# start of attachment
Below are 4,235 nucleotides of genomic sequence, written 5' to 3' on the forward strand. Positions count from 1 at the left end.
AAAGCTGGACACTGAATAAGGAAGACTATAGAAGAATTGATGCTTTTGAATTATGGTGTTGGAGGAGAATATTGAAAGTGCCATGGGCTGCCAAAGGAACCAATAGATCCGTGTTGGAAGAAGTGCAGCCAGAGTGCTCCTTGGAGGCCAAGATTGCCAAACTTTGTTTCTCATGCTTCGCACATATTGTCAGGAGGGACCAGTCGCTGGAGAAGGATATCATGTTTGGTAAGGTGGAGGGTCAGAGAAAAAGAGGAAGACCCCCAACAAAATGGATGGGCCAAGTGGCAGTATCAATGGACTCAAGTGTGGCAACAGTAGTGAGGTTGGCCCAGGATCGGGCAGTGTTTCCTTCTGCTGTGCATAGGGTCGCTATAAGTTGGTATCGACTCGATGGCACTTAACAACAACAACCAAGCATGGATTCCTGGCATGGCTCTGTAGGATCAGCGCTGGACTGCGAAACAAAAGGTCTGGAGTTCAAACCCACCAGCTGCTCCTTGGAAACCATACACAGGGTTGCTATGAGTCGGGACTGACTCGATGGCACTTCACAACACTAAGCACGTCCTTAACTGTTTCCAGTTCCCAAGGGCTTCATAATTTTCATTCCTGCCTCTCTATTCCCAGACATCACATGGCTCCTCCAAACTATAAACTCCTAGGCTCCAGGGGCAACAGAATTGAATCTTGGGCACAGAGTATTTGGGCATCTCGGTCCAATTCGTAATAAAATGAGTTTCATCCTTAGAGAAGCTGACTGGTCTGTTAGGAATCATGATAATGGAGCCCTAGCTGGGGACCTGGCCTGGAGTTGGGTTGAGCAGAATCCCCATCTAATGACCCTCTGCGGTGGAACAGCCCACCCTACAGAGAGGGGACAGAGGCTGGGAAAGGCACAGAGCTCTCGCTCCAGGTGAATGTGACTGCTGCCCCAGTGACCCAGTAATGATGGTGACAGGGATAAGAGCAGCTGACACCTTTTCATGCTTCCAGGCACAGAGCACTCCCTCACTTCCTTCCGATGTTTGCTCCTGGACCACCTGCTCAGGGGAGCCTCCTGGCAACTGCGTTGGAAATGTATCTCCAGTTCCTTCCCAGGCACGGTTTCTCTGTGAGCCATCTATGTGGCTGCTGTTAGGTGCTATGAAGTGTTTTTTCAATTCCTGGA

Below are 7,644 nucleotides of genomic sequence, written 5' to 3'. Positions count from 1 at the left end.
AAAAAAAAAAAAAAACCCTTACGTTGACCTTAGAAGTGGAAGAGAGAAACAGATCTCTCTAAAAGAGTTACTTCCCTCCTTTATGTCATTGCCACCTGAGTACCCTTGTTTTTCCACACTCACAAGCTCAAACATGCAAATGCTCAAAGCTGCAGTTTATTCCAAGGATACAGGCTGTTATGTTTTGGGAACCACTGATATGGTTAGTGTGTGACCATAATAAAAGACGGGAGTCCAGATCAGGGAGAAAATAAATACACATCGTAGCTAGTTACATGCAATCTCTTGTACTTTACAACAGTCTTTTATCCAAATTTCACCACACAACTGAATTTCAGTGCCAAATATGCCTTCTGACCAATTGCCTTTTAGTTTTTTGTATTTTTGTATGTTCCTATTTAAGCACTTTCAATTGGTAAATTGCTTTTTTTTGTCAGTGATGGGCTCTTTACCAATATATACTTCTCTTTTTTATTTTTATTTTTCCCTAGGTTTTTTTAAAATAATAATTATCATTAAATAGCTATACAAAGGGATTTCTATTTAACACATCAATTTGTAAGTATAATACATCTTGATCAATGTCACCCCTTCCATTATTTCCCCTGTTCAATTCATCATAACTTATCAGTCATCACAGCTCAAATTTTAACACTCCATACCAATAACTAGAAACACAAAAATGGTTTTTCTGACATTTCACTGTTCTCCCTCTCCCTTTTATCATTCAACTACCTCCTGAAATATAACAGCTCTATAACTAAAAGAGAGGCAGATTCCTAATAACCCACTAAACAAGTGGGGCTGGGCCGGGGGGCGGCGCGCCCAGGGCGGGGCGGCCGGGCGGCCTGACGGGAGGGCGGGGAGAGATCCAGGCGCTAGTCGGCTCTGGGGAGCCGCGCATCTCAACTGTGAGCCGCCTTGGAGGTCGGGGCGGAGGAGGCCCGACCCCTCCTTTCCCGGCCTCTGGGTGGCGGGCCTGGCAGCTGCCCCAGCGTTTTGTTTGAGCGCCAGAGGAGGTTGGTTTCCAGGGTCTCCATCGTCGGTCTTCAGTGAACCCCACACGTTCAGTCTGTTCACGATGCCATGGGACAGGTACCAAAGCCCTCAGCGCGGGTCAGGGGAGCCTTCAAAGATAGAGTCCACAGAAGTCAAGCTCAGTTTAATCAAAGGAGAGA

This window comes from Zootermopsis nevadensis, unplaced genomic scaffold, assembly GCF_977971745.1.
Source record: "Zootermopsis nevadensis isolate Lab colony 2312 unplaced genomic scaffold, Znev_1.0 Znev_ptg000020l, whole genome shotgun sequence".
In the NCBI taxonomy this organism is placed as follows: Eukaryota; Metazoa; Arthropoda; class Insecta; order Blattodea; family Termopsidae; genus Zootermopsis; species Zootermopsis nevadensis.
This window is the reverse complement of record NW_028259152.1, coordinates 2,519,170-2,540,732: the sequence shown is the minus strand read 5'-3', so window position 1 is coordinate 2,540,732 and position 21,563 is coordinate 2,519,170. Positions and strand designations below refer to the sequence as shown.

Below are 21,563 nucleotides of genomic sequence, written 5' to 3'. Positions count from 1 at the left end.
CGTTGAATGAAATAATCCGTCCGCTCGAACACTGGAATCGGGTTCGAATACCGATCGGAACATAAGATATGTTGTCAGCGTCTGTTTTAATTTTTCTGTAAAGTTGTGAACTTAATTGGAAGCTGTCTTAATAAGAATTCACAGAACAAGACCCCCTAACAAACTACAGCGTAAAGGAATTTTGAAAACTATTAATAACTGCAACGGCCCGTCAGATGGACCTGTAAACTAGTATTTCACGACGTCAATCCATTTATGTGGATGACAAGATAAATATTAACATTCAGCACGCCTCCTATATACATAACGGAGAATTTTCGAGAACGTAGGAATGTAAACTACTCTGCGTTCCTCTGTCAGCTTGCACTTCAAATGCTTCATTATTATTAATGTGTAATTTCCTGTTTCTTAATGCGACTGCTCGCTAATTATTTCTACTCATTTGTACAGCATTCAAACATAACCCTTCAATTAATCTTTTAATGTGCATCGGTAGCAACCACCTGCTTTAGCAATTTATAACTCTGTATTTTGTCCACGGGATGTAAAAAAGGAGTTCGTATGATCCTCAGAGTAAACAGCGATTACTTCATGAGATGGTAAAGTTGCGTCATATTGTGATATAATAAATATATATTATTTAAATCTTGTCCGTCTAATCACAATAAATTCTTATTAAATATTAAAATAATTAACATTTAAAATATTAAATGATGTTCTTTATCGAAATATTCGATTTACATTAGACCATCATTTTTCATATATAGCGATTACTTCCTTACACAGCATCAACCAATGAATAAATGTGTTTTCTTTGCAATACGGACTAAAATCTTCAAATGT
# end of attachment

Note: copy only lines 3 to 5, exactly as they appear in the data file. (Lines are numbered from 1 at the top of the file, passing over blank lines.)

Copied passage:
Below are 7,644 nucleotides of genomic sequence, written 5' to 3'. Positions count from 1 at the left end.
AAAAAAAAAAAAAAACCCTTACGTTGACCTTAGAAGTGGAAGAGAGAAACAGATCTCTCTAAAAGAGTTACTTCCCTCCTTTATGTCATTGCCACCTGAGTACCCTTGTTTTTCCACACTCACAAGCTCAAACATGCAAATGCTCAAAGCTGCAGTTTATTCCAAGGATACAGGCTGTTATGTTTTGGGAACCACTGATATGGTTAGTGTGTGACCATAATAAAAGACGGGAGTCCAGATCAGGGAGAAAATAAATACACATCGTAGCTAGTTACATGCAATCTCTTGTACTTTACAACAGTCTTTTATCCAAATTTCACCACACAACTGAATTTCAGTGCCAAATATGCCTTCTGACCAATTGCCTTTTAGTTTTTTGTATTTTTGTATGTTCCTATTTAAGCACTTTCAATTGGTAAATTGCTTTTTTTTGTCAGTGATGGGCTCTTTACCAATATATACTTCTCTTTTTTATTTTTATTTTTCCCTAGGTTTTTTTAAAATAATAATTATCATTAAATAGCTATACAAAGGGATTTCTATTTAACACATCAATTTGTAAGTATAATACATCTTGATCAATGTCACCCCTTCCATTATTTCCCCTGTTCAATTCATCATAACTTATCAGTCATCACAGCTCAAATTTTAACACTCCATACCAATAACTAGAAACACAAAAATGGTTTTTCTGACATTTCACTGTTCTCCCTCTCCCTTTTATCATTCAACTACCTCCTGAAATATAACAGCTCTATAACTAAAAGAGAGGCAGATTCCTAATAACCCACTAAACAAGTGGGGCTGGGCCGGGGGGCGGCGCGCCCAGGGCGGGGCGGCCGGGCGGCCTGACGGGAGGGCGGGGAGAGATCCAGGCGCTAGTCGGCTCTGGGGAGCCGCGCATCTCAACTGTGAGCCGCCTTGGAGGTCGGGGCGGAGGAGGCCCGACCCCTCCTTTCCCGGCCTCTGGGTGGCGGGCCTGGCAGCTGCCCCAGCGTTTTGTTTGAGCGCCAGAGGAGGTTGGTTTCCAGGGTCTCCATCGTCGGTCTTCAGTGAACCCCACACGTTCAGTCTGTTCACGATGCCATGGGACAGGTACCAAAGCCCTCAGCGCGGGTCAGGGGAGCCTTCAAAGATAGAGTCCACAGAAGTCAAGCTCAGTTTAATCAAAGGAGAGA

This window comes from Zootermopsis nevadensis, unplaced genomic scaffold, assembly GCF_977971745.1.